According to the Medical Center for Female Sexuality, persistent genital arousal disorder (PGAD), also known as persistent sexual arousal syndrome, is a condition occurring in some women where they have a constant feeling of being sexually aroused and are unable to release it.
ABC News reported sufferers are constantly on the edge of orgasm regardless of time, place or circumstance. While this may sound desirable or funny, it’s actually a nightmarish reality where a woman's body acts independently of her own desires.
Dr. Irwin Goldstein, head of the Sexual Health Program at San Diego’s Alvarado Hospital told ABC News, "it's spontaneous, intrusive, and unwanted genital arousal — consisting of throbbing, pulsing or tingling without the person's sexual interest or desire."
The condition gained notoriety when it was featured on "Grey’s Anatomy."
Psychology Today said, with PGAD, a woman's genitals are physically aroused for hours, days, weeks or longer.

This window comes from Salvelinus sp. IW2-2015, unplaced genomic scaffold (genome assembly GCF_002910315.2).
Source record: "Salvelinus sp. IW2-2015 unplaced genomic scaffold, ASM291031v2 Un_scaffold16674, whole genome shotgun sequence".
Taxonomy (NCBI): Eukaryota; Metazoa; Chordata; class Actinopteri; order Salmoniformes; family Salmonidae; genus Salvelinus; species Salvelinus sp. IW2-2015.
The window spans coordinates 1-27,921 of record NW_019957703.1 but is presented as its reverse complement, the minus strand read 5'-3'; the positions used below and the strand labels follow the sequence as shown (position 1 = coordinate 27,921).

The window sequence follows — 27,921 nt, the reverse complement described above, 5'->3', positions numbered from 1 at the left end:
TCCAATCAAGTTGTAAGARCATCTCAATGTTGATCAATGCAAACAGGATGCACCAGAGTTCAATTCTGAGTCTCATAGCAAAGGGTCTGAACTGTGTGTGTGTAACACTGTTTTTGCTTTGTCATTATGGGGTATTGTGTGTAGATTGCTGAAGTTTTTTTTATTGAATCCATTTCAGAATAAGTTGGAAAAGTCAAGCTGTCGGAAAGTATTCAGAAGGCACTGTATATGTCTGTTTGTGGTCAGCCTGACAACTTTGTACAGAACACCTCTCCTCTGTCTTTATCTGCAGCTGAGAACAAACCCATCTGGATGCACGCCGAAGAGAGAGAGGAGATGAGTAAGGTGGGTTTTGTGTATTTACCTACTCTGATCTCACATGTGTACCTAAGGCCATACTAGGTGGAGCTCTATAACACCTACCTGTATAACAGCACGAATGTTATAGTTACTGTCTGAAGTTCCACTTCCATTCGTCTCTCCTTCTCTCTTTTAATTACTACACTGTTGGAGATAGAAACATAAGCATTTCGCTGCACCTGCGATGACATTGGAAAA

Symptoms, said MSNBC, involve a feeling of "fullness" — a constant engorgement — of the genitals. Yet, said the Medical Center for Female Sexuality, this unwanted genital arousal is unrelated to any erotic thoughts or any feelings of sexual interest or desire.
BermanSexualHealth.com said arousal doesn’t go away with orgasm and may require multiple orgasms over hours or days to remit. For many sufferers, that could mean hours of masturbation and no relief. Fox News added, Dr. Sandra Leiblum, a sex therapist, said in the Journal of Sexual Medicine, sexual activities intended to relieve the symptoms can reinforce the sensations or provide only temporary relief.
The Medical Center for Female Sexuality said PGAD can be terribly debilitating and is often accompanied by depression or feelings of distress.
Dr. Goldstein told ABC News, he thinks thousands of women may suffer from PGAD, but the actual number is unknown because so few seek medical help and most doctors don’t know about it.
BermanSexualHealth.com said women who complain of persistent genital arousal disorder may be young or old, premenopausal or using postmenopausal hormone replacement therapy, married or single.